- 1Special words or expressions used by a profession or group that are difficult for others to understand: legal jargonMás ejemplos en oraciones
specialized language, technical language, slang, cant, idiom, argot, patter, patois, vernacular; computerese, legalese, bureaucratese, journalese, psychobabble; unintelligible language, obscure language, gobbledegook, gibberish, double Dutch
- This is the essential function of a cliché, and of cant and jargon; to neutralise expression and ‘vanish memory’.
- Jargon is a kind of SHORTHAND that makes long explanations unnecessary.
- In fact ask any management specialist, from any sector, to exclude every word of jargon from a conversation, and there is likely to be silence.
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- The man who helped to change the face of literary studies despised what he calls here ‘jaw-shattering jargonistic postmodernism’, and gave up reading cultural theory years earlier.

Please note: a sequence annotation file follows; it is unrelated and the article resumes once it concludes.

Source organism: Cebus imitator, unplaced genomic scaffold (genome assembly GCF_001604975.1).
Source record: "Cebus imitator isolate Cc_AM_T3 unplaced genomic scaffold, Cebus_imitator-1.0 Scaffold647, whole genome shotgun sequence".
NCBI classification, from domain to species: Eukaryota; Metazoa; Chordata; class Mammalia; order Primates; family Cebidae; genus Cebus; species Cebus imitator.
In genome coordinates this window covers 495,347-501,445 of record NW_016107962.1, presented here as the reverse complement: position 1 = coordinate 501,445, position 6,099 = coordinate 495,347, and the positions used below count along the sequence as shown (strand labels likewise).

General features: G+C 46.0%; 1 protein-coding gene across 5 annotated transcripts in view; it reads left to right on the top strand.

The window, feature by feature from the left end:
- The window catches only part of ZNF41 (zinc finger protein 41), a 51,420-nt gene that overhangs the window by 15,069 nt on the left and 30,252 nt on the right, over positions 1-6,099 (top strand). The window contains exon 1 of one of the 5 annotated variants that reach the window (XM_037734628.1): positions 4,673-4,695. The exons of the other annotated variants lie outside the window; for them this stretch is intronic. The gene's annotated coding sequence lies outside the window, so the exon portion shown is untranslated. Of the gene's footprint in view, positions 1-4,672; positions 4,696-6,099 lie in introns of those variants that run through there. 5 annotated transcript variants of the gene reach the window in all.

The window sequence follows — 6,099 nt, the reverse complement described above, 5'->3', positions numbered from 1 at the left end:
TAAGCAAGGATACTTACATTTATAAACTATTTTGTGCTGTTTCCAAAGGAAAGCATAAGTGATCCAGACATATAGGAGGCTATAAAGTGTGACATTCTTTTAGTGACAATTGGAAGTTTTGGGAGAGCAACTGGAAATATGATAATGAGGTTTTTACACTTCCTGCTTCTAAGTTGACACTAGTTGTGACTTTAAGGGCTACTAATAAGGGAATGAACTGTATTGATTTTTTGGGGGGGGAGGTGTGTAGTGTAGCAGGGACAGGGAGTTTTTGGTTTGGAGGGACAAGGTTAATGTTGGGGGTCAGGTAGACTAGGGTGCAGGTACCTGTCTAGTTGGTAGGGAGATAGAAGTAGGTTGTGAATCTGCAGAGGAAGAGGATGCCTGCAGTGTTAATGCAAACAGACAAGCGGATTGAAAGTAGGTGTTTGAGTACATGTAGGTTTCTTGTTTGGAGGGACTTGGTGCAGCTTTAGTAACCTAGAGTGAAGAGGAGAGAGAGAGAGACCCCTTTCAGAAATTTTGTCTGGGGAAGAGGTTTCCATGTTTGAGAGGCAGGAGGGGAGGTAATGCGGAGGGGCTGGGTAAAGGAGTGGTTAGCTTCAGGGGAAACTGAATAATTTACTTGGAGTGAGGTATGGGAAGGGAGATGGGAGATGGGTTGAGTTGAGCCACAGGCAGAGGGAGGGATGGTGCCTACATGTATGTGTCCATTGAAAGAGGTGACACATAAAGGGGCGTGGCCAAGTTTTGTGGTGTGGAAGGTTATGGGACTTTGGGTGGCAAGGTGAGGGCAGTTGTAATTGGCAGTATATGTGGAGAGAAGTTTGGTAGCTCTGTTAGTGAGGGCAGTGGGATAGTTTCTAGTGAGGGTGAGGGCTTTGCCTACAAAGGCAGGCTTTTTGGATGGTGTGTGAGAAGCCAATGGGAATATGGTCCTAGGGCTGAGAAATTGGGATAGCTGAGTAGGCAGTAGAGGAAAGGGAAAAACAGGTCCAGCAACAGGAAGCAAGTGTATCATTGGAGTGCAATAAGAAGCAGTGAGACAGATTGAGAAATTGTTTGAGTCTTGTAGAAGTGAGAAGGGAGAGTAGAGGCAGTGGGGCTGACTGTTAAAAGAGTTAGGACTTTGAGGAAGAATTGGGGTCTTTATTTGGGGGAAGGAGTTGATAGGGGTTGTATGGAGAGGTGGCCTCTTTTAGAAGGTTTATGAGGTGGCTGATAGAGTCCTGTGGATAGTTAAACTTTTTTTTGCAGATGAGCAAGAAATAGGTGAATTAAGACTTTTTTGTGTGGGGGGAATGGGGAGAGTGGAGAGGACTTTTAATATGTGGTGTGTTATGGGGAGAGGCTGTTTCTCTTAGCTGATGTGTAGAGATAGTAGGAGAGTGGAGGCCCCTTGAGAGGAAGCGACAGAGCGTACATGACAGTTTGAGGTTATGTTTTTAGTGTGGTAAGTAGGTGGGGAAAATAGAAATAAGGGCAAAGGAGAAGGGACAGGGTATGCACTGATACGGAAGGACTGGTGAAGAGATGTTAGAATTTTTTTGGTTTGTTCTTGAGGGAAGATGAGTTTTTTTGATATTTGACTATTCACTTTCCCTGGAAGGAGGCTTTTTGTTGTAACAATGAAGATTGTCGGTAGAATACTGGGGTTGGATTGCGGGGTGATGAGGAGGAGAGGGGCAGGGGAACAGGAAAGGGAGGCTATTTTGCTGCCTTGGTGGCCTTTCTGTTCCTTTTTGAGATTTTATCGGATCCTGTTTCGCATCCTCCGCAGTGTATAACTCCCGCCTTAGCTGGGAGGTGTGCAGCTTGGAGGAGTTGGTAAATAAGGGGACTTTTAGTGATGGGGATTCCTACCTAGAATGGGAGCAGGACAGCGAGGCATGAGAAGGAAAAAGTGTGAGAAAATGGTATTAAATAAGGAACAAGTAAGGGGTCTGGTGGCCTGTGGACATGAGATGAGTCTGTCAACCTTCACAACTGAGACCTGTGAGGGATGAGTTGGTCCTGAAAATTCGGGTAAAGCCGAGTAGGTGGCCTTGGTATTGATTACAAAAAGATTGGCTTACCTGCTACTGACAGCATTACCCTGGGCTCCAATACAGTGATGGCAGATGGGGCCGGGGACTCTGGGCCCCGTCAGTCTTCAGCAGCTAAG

- Obscure and jargonistic text is not informative.
- In the end, they resort to jargonistic platforms and abstract slogans about democracy that are unappealing to the public.
late Middle English (originally in the sense 'twittering, chattering', later 'gibberish'): from Old French jargoun, of unknown origin. The main sense dates from the mid 17th century.
- A translucent, colourless, or smoky gem variety of zircon.Más ejemplos en oraciones
- In India today the jargoon is sold as a stone which protects the wearer from poison and evil spirits.
- The zircon, hyacinth, jacinth, or jargoon belong to the tetragonal system of crystallization.
- He is presented with a belt whose clasp is ornamented with jargoon, a kind of yellowish stone.
mid 18th century: from French, from Italian giargone; probably ultimately related to zircon.